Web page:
What I wouldn't give right now to touch him—to say to him,
“Please, Mack, stay.”
Instead, my stubbornness took hold of me and he didn’t stay. The way he left was my fault. I shouldn’t have let him walk out that door. I should have demanded he stay.
When I close my eyes, I can hear his voice. I can hear him calling to me.
His nickname for me since we were toddlers. Since he stuttered so badly the
in my name couldn’t be pronounced, so Rinny it became. No one else could call me that. No other boy in my whole life could ever mutter it—not even my dad. It belonged to him. My name and my heart belonged to MacIntyre Cooper.
I miss hearing it. I miss the smoothness of the way he called me
when we were a little older and he was serious. Growing up he was my protector. The role of older brother is what he played. If I close my eyes, I can hear him saying, "
Corrine, you need to swing that bat evenly. Stop chopping wood
," or "
Corrine, stop fighting with Mae and just do your chores so we can take the metal detectors down to the beach and search for treasure
," or "
Corrine, that guy is an asshole. Don't date him
." Then there was "
Corrine, you look beautiful today
Those words came later. The simplicity of the word
impacted me so much, not because someone thought of me that way, but it was because it was Mack who thought of me that way. He was the only one who could speak those words and make them mean something to me. Mack was my first everything. My first friend. My first partner in crime, my first batting coach, my first kick to a set of balls, my first kiss, my first . . . love. My only love. The one man who could bring me to my knees just with the sheer masculinity of his voice. Words rolled off Mack's tongue like sinful chocolate. Velvet and silky. His words were mesmerizing, intoxicating, and forceful at times, but no matter what—you hung onto each one. He commanded a room without being militant about it. People gravitated to him. It was the way he was . . . still is. I hope.
If there is a God and he hears my prayers and the prayers of his mother and our families, I hope he answers them. I hope he's safe. I hope he's trying to come back to us. I pray he's not with God but that He is watching over him.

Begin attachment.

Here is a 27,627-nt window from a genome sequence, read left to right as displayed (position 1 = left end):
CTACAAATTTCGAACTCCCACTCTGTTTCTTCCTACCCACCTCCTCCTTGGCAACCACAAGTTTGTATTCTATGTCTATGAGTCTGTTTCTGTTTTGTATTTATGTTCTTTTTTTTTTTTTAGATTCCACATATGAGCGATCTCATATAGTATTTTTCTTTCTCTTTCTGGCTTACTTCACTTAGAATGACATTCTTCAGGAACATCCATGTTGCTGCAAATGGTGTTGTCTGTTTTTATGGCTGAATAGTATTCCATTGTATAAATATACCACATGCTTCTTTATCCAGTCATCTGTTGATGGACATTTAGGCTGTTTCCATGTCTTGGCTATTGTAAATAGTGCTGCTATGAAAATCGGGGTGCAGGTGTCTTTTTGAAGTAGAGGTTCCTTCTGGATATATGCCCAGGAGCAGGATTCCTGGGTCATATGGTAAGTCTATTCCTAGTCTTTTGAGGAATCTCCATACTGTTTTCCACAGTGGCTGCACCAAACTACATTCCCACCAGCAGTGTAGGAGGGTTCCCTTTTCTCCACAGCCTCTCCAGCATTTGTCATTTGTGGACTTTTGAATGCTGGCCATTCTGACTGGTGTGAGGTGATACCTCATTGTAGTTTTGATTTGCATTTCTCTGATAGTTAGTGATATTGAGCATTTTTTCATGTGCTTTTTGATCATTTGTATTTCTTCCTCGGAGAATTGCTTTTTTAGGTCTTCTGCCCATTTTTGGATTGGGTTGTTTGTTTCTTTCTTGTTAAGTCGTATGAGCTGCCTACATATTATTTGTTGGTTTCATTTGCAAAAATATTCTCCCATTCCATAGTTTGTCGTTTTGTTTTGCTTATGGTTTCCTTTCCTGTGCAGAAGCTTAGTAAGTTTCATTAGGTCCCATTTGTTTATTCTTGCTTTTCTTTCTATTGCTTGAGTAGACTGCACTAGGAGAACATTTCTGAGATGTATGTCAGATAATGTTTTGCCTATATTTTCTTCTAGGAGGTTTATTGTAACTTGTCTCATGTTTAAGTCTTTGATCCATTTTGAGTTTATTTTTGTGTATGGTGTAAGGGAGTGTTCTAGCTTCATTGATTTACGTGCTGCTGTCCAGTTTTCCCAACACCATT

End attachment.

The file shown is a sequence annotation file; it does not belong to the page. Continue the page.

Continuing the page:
After hearing him almost every day of my life, I'm not used to not hearing him. I play his last voicemail in the morning and before I fall asleep at night. Even though I'm hearing him—it's not the same. The unfathomable truth sets in—I may never hear his voice speaking to me in the flesh again.
I’ve seen his face. His body draped in soiled clothes. I’ve seen him with a black hood on. He was on his knees reading something the bad people told him to read. It wasn't in English. His captors spoke in another language above Mack's own voice. His were muffled. Words that haunt me.
"Will kill me."
"I will never return."
"Demands need to be met."
Those words sliced at my heart like a scalpel and sounded like nails on a chalkboard in my mind.
That was the last time we saw his beautiful face, even if it was covered in purplish bruises and cuts. That was the last time we heard anything else about his whereabouts.
Mack always told me when things got tough and I no longer felt like I'm strong enough to get through difficulties in my life, I needed to take the leap. The leap of faith. He told me there were only some things we don't have control over. Our fates are decided for us long before we were ever made up. As I said, my faith is failing me, and fate has brought us here. I don’t want us to be here. I just want Mack.
I need to repeat the mantra Mack always told me. When the going gets tough—just leap.